Those Christmas lights keep shining on"

Christmas Lights- by Coldplay

"May all your troubles soon be gone
Oh Christmas lights, keep shining on"

Tuesday, December 18, 2012

There Are No Words

Since news of the shooting in Newtown broke on Friday, I have been a big ball of emotions.  It's difficult to know what to say.  There are no words.

Last night, I saw this article with quotes from Mister Rogers.  This one jumped out at me:

“There’s no ‘should’ or ‘should not’ when it comes to having feelings. They’re part of who we are and their origins are beyond our control. When we can believe that, we may find it easier to make constructive choices about what to do with those feelings.”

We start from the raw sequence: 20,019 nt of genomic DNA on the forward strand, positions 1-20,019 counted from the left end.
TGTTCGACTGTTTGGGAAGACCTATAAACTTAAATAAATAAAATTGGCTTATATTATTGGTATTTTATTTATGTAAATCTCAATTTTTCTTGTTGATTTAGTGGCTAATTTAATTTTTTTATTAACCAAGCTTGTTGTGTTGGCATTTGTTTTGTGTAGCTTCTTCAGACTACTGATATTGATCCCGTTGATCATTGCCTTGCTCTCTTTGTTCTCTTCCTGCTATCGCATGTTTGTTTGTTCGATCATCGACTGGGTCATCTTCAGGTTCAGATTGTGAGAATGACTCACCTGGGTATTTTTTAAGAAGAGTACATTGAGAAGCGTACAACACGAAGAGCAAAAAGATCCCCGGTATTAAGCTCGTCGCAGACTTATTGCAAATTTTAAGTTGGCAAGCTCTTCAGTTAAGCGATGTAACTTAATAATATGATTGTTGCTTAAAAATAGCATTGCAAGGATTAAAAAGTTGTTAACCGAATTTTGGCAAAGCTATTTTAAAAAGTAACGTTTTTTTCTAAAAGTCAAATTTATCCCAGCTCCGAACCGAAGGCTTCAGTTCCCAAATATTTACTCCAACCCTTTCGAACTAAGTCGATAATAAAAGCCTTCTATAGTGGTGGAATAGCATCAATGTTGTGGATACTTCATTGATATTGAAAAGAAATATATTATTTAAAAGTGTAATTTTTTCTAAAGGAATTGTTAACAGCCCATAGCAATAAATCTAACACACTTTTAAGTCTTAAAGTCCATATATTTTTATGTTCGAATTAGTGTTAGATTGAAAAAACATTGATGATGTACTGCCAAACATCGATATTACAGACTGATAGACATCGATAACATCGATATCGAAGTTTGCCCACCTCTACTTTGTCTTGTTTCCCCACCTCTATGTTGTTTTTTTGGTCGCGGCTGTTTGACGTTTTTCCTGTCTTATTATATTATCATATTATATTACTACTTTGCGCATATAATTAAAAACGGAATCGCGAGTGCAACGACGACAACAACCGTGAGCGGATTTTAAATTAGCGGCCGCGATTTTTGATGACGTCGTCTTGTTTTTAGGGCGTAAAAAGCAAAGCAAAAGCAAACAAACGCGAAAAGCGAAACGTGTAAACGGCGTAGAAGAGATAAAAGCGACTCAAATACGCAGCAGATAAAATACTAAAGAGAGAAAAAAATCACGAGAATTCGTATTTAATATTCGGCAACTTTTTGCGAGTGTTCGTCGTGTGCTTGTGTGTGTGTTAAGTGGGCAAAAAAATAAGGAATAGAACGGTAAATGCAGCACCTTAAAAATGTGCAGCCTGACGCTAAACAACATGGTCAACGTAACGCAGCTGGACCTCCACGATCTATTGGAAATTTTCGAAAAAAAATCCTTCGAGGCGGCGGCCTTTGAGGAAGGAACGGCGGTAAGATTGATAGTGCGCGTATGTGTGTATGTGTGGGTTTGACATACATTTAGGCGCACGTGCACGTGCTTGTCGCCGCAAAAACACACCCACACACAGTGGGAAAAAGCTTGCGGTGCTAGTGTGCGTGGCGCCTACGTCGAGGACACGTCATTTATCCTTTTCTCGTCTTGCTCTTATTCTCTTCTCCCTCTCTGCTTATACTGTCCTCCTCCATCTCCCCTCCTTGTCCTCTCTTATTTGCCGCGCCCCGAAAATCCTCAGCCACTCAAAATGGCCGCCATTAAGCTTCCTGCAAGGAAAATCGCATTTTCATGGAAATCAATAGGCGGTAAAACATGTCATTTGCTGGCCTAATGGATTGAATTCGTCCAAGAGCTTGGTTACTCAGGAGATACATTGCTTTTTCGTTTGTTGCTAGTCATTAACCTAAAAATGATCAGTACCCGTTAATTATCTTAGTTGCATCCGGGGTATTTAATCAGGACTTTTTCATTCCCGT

From The World According to Mister Rogers

Such a very wise man.

Wednesday, December 12, 2012

Monday, December 10, 2012

Never Crossed My Mind

Back in March, I wrote about my new love: Sure-T infusion sets.

But they did not love me back.  After a torrid affair, I have switched to a different set.  Why, you ask?

I thought I was going crazy.  Unexplained highs.  I could NOT figure out what was going on.  This summer, it was ridiculous.  I was having so many highs and could not explain why.  I don't mean binge eating highs, I mean highs FOR NO REASON.

I was changing my set every other day.  I thought it could be the insulin, so I replaced it.  Maybe something was wrong with my pump?  I called Medtronic multiple times to troubleshoot, to no avail.  Still high a lot.  Scar tissue?  None that we could find.